Divorce in New Jersey: Part I (Transcript of 9/19/19 Webinar)


Good evening. Welcome to our webinar “Divorce in New Jersey”, presented by Netsquire Previte Nachlinger. I’m your presenter, John Nachlinger. I’m an attorney and a co-owner of Netsquire. I’ve been practicing divorce and family law for about 15 years exclusively. I’m a certified matrimonial attorney, which is a designation that less than 2.5% of all the attorneys in New Jersey have. I’m also a qualified divorce mediator, which means I’ve been through a variety of training on how to mediate divorce cases. I’ve handled either as an attorney or a mediator, over 1300 divorce and family law matters in my career and I’ve been recognized as a New Jersey Divorce Super Lawyer from 2012 to present by the New Jersey Monthly Magazine.

A little bit about Netsquire. We were founded in December 2014. We exclusively handle divorce and family law matters, so that means we’re going to handle child custody and parenting time disputes, alimony and child support disputes, a distribution of any assets and debt adoption and adoption. We do step-parent adoptions, private adoptions, and adult adoptions. We do all those sorts of adoptions, domestic violence cases, enforcement and modification of any prior orders of divorce judgements that, um, you might have any kind of grandparent rights cases. These are situations where grandparents be denied access to a child.

In terms of our firm, what sets us apart from other firms is number one, we really focus on solutions. I mean, you see that in our name. So, what that means is we try to find a creative and personalized solution to all of our client’s legal problems because we do not believe in one size fits all. It’s not fair to our clients. It’s not fair to their wallets. It’s unfair to their kids. It’s not fair to their family. We believe in honesty. From the very first time we talk to anybody, we are very clear that we will not tell them what they want to hear. We’re going to tell them what they need to know in order to make a good decision on how to move forward. If you’re just being told what you want to hear, which I suspect a lot of attorneys do, just to get your business. It doesn’t do you any good. I mean, it doesn’t do you any good to leave an office thinking that you’re going to yet, you know, this entire array of things only to find out later on that you were never entitled to them to begin with. And finally, we have a lot of experience in our office. We have five attorneys who have a combined 85 plus years of experience. So we know what we’re doing. We practice divorce and family law exclusively.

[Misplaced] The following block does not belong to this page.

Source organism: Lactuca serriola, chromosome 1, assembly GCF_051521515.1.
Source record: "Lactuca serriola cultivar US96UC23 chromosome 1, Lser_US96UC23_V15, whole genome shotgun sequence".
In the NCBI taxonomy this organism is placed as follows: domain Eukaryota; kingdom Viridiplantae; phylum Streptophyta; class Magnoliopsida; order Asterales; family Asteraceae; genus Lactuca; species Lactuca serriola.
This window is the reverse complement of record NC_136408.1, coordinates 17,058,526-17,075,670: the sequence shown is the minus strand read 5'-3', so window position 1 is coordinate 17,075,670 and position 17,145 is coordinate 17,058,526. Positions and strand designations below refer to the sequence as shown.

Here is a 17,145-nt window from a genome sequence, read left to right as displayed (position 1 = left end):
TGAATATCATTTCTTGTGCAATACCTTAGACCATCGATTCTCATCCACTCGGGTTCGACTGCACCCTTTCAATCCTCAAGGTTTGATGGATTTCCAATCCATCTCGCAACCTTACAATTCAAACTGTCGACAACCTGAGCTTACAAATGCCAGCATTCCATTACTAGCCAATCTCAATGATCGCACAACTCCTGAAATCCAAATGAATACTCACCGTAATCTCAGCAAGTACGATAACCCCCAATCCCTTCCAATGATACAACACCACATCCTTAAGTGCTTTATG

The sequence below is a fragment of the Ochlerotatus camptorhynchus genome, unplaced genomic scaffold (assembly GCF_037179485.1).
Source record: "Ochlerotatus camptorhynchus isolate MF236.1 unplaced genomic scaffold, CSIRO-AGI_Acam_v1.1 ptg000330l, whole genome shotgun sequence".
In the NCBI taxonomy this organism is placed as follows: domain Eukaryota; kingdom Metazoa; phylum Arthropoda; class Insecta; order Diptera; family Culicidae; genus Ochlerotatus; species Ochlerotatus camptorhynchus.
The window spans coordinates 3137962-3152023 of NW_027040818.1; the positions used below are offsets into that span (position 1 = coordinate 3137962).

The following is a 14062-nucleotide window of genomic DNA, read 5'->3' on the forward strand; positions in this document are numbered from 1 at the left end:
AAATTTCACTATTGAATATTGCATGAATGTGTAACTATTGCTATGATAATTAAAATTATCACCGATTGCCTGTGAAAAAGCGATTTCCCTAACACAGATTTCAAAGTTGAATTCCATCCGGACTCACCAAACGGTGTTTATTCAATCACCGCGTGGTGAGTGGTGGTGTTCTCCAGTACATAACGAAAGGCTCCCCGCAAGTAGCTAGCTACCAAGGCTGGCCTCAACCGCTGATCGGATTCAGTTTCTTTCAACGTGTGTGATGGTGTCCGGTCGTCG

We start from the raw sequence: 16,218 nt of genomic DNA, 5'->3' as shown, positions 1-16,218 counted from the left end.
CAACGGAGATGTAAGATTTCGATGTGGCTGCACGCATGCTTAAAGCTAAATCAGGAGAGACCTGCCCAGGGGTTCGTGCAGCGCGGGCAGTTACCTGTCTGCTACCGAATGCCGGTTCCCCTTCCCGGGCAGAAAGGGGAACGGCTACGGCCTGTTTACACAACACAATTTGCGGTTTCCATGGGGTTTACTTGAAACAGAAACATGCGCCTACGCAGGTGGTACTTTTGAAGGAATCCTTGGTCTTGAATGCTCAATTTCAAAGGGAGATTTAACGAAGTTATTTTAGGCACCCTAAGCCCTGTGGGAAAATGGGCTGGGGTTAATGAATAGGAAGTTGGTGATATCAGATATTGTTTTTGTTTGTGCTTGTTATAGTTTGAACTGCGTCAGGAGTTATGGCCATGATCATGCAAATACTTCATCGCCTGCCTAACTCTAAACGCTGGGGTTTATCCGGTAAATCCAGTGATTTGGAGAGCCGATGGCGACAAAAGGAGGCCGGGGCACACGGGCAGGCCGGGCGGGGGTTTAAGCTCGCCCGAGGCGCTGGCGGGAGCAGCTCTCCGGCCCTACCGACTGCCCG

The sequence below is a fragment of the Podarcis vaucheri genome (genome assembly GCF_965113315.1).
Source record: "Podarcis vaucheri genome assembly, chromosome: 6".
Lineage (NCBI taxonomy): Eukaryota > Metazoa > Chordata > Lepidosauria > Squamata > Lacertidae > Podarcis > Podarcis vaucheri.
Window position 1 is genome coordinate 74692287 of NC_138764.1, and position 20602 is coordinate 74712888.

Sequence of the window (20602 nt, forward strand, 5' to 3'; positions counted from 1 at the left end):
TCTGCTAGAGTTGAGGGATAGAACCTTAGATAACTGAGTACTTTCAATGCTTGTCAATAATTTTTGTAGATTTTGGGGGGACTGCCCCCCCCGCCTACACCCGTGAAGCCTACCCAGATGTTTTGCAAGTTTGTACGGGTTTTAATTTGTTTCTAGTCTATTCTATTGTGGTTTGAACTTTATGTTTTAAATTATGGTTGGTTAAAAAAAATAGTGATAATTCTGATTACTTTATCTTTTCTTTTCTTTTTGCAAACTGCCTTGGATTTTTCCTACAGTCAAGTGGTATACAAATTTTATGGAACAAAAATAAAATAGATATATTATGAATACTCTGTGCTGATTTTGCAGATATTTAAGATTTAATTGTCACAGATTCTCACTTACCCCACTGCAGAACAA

Let’s talk about solutions to divorce. There are three buckets of solutions that we like to offer to a divorce. Again, one size does not fit all. First thing is litigation. Now litigation means you file a complaint for divorce without having an agreement with your spouse. And that’s where you just go to court, you file a complaint and the game starts so to speak. And this is, we’re going to go through the court process and the court process involves court appearances that you have to go to, involves documents that have to be filed. There’s a lot of things that go on in the core process that the attorneys do not control for the most part. So, it can be very expensive and time consuming, and in most cases is not really necessary. This is the least preferred way you should proceed. And just to summarize it, this is where you proceed without trying to resolve your case and without trying to get an agreement, and you just file a complaint for divorce and go through the court process. Obviously, sometimes it is necessary but more times than not it is not necessary and not the way you should go.